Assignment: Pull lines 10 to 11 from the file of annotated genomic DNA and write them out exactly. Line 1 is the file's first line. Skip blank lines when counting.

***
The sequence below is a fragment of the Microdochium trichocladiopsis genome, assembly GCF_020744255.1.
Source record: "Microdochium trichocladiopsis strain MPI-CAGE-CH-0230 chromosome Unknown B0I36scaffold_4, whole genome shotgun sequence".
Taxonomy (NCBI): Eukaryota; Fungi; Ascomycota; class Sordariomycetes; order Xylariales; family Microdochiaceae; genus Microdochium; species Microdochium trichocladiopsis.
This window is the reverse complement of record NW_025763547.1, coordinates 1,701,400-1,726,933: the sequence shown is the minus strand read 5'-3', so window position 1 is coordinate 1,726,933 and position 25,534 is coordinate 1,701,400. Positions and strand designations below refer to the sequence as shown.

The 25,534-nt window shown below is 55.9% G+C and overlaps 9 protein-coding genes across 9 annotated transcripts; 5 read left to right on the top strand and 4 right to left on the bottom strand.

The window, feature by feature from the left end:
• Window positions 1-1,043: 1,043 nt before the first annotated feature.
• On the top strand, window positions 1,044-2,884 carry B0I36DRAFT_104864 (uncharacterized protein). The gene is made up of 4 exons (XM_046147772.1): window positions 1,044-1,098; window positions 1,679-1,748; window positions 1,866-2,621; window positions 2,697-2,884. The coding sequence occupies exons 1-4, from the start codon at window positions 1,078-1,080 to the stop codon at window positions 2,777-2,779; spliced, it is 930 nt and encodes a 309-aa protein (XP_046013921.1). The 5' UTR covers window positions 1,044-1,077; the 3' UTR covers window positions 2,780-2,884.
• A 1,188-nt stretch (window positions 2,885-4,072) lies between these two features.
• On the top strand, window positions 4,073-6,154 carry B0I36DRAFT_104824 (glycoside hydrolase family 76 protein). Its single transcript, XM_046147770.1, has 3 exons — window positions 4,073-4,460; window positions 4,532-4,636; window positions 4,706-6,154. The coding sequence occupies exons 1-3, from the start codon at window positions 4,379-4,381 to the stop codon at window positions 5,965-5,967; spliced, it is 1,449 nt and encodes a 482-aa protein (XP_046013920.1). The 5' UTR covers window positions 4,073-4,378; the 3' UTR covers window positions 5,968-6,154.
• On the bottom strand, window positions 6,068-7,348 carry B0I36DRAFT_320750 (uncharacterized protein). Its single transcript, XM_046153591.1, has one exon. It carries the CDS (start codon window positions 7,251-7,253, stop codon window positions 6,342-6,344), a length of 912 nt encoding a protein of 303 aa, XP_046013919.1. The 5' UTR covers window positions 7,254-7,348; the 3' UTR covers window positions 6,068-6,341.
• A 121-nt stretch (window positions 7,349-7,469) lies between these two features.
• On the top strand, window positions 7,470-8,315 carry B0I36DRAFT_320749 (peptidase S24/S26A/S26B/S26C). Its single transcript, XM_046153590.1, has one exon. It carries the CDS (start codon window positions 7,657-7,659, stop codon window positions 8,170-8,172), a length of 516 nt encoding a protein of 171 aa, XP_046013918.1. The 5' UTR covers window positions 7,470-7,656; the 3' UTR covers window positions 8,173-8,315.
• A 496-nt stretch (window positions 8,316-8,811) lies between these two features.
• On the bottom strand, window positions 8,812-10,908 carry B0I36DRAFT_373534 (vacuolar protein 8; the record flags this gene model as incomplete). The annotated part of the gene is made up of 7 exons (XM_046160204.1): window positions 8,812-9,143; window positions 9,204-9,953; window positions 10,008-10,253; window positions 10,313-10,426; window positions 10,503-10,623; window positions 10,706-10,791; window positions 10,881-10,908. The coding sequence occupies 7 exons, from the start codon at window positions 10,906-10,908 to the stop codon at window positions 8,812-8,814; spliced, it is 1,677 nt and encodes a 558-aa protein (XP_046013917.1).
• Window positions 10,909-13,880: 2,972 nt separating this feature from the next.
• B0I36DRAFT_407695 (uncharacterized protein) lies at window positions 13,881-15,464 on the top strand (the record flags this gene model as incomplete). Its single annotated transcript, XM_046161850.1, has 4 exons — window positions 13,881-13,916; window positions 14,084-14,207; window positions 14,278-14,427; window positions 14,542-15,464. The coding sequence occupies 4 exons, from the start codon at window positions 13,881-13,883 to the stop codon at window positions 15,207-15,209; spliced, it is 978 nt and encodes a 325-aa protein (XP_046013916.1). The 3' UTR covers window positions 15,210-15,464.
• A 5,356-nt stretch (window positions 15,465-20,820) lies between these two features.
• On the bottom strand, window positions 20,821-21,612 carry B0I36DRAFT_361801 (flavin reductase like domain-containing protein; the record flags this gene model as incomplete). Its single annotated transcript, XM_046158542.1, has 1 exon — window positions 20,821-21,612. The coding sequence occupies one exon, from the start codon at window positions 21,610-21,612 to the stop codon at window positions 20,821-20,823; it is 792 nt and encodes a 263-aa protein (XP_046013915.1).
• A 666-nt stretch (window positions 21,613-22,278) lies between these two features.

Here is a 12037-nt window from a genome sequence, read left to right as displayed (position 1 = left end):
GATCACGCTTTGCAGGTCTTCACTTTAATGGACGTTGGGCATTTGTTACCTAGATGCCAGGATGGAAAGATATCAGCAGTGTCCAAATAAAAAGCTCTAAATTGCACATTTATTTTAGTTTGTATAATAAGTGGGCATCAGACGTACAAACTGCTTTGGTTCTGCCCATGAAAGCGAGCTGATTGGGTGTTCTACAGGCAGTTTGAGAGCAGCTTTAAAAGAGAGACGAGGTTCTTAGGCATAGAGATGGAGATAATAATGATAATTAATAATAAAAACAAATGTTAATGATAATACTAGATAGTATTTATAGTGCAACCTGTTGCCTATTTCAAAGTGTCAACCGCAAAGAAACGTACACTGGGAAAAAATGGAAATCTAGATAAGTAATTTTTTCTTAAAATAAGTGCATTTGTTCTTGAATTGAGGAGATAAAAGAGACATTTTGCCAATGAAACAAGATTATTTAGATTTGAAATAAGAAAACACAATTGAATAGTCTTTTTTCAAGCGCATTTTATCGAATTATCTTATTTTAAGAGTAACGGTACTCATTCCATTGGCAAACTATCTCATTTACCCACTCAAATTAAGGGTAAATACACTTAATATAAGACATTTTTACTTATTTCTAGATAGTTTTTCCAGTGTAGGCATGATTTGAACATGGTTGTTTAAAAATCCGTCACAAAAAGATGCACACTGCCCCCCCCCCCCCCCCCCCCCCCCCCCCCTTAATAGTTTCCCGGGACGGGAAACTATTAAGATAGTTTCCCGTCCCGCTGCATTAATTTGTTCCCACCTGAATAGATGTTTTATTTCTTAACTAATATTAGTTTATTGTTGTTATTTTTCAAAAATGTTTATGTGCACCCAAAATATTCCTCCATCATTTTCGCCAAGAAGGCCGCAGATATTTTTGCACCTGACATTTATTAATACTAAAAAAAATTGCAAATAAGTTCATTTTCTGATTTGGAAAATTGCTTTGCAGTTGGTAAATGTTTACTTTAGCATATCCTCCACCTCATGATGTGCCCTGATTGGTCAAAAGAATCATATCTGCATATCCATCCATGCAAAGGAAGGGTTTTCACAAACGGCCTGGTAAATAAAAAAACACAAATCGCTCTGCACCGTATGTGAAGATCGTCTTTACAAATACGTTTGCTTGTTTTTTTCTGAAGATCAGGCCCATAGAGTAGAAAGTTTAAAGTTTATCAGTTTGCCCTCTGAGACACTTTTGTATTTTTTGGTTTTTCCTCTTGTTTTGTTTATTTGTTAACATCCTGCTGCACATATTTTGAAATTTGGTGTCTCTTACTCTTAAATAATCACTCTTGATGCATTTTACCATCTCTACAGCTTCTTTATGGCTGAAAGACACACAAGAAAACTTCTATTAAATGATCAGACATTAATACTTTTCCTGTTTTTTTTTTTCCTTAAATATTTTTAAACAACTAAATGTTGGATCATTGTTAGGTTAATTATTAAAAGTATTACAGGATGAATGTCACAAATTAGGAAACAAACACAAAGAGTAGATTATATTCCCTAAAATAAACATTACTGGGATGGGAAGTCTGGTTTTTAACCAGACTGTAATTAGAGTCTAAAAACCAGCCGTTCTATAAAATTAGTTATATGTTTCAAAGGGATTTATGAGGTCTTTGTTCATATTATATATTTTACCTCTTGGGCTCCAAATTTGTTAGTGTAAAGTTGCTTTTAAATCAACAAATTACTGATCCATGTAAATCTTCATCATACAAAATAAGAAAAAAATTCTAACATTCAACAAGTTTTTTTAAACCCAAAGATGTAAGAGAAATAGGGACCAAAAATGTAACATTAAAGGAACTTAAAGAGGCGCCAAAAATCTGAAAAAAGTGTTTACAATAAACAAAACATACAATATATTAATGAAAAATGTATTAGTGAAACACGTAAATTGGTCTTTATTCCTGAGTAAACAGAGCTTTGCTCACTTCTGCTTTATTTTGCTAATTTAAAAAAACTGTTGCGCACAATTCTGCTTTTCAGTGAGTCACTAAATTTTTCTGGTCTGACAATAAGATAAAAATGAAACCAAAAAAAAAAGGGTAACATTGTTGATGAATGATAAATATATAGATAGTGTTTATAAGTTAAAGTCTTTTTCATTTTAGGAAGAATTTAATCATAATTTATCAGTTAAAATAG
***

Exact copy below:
• On the top strand, window positions 4,073-6,154 carry B0I36DRAFT_104824 (glycoside hydrolase family 76 protein). Its single transcript, XM_046147770.1, has 3 exons — window positions 4,073-4,460; window positions 4,532-4,636; window positions 4,706-6,154. The coding sequence occupies exons 1-3, from the start codon at window positions 4,379-4,381 to the stop codon at window positions 5,965-5,967; spliced, it is 1,449 nt and encodes a 482-aa protein (XP_046013920.1). The 5' UTR covers window positions 4,073-4,378; the 3' UTR covers window positions 5,968-6,154.
• On the bottom strand, window positions 6,068-7,348 carry B0I36DRAFT_320750 (uncharacterized protein). Its single transcript, XM_046153591.1, has one exon. It carries the CDS (start codon window positions 7,251-7,253, stop codon window positions 6,342-6,344), a length of 912 nt encoding a protein of 303 aa, XP_046013919.1. The 5' UTR covers window positions 7,254-7,348; the 3' UTR covers window positions 6,068-6,341.